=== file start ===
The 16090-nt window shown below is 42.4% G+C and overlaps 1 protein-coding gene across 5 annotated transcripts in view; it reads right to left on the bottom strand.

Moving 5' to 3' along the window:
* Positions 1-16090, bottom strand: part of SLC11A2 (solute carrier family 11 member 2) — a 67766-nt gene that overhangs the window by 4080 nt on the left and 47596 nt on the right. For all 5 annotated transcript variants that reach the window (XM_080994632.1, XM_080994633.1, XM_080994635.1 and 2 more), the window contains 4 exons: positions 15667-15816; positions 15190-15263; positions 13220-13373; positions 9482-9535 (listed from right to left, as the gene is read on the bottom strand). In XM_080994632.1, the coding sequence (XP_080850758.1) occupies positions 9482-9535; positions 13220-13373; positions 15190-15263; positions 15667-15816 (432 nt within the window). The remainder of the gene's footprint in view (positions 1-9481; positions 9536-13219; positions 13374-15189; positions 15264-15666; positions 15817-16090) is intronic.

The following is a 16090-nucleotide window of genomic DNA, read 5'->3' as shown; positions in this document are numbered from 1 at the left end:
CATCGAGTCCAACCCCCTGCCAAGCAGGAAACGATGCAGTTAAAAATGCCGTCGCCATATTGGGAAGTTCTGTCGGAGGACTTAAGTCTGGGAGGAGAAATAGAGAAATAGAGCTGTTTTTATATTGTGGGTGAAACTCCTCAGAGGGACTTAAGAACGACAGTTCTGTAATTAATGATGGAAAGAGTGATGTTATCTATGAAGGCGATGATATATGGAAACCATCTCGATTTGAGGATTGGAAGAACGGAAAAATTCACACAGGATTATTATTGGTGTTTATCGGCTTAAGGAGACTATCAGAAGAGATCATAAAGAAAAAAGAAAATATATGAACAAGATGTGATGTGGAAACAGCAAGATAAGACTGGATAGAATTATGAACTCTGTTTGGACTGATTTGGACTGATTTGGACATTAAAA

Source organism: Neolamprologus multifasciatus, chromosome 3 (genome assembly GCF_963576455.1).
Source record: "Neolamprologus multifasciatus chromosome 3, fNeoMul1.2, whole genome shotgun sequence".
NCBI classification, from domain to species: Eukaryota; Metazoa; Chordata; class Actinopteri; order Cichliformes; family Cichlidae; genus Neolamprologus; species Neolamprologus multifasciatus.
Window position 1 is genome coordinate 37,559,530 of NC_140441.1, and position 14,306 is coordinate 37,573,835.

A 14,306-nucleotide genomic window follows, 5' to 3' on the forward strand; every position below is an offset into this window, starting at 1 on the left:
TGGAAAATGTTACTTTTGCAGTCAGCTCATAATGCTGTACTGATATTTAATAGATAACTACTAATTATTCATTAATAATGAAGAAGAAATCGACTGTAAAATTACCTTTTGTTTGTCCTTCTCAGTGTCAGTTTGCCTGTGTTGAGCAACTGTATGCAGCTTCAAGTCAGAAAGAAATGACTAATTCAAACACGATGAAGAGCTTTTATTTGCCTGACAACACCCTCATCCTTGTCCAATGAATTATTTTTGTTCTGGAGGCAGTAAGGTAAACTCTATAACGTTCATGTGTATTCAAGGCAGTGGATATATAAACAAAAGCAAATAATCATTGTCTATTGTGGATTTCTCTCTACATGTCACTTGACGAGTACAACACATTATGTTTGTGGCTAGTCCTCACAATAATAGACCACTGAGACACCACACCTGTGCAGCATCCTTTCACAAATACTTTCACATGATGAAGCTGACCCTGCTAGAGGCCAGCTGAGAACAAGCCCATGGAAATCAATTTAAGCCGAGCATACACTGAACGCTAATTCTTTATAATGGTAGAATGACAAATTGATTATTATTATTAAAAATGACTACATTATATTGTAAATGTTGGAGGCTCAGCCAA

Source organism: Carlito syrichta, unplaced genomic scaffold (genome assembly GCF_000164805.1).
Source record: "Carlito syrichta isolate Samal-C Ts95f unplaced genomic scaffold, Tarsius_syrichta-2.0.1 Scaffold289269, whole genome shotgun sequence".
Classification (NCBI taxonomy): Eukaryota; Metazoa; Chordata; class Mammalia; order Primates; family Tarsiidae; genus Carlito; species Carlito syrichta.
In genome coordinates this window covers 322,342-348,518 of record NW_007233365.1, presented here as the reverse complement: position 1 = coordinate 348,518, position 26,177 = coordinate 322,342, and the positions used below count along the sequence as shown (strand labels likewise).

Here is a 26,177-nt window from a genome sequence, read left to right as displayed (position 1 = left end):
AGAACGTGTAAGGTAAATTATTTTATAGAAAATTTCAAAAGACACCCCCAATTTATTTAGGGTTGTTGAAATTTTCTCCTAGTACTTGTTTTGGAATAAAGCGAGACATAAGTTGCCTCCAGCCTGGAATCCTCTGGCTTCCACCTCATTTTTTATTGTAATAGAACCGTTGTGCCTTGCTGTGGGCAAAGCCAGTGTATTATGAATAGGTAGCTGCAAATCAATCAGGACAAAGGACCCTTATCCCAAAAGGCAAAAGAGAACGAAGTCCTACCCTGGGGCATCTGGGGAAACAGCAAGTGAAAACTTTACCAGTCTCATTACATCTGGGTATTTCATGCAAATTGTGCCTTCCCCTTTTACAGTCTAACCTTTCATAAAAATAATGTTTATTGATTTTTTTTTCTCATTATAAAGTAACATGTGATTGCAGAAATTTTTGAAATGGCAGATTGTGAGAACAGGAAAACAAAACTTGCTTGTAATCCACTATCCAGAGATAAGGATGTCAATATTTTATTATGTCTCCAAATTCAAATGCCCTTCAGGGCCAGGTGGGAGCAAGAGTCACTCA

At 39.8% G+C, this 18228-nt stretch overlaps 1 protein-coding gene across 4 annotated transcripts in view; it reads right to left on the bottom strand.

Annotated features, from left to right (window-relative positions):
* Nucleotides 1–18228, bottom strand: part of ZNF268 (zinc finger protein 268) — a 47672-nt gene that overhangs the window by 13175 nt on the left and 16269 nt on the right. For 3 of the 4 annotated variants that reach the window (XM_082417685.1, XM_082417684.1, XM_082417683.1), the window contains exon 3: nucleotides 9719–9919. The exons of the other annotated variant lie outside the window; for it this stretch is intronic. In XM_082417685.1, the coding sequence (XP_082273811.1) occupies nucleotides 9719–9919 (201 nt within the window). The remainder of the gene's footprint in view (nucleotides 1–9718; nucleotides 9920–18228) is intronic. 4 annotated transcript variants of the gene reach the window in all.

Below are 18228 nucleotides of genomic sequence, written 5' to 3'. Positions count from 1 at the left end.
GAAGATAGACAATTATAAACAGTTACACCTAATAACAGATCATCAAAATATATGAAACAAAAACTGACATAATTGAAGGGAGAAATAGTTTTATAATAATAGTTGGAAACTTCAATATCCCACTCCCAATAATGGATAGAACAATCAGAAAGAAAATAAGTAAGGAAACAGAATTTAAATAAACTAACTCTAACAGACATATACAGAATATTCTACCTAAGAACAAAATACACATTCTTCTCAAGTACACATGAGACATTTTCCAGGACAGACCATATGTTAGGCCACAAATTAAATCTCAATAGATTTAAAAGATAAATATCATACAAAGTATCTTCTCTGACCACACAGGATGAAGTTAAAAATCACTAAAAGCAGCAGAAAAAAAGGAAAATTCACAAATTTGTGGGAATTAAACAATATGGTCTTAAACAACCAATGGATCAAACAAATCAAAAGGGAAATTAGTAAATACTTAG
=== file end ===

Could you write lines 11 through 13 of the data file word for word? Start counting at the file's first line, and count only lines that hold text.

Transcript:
TGGAAAATGTTACTTTTGCAGTCAGCTCATAATGCTGTACTGATATTTAATAGATAACTACTAATTATTCATTAATAATGAAGAAGAAATCGACTGTAAAATTACCTTTTGTTTGTCCTTCTCAGTGTCAGTTTGCCTGTGTTGAGCAACTGTATGCAGCTTCAAGTCAGAAAGAAATGACTAATTCAAACACGATGAAGAGCTTTTATTTGCCTGACAACACCCTCATCCTTGTCCAATGAATTATTTTTGTTCTGGAGGCAGTAAGGTAAACTCTATAACGTTCATGTGTATTCAAGGCAGTGGATATATAAACAAAAGCAAATAATCATTGTCTATTGTGGATTTCTCTCTACATGTCACTTGACGAGTACAACACATTATGTTTGTGGCTAGTCCTCACAATAATAGACCACTGAGACACCACACCTGTGCAGCATCCTTTCACAAATACTTTCACATGATGAAGCTGACCCTGCTAGAGGCCAGCTGAGAACAAGCCCATGGAAATCAATTTAAGCCGAGCATACACTGAACGCTAATTCTTTATAATGGTAGAATGACAAATTGATTATTATTATTAAAAATGACTACATTATATTGTAAATGTTGGAGGCTCAGCCAA

Source organism: Carlito syrichta, unplaced genomic scaffold (genome assembly GCF_000164805.1).
Source record: "Carlito syrichta isolate Samal-C Ts95f unplaced genomic scaffold, Tarsius_syrichta-2.0.1 Scaffold289269, whole genome shotgun sequence".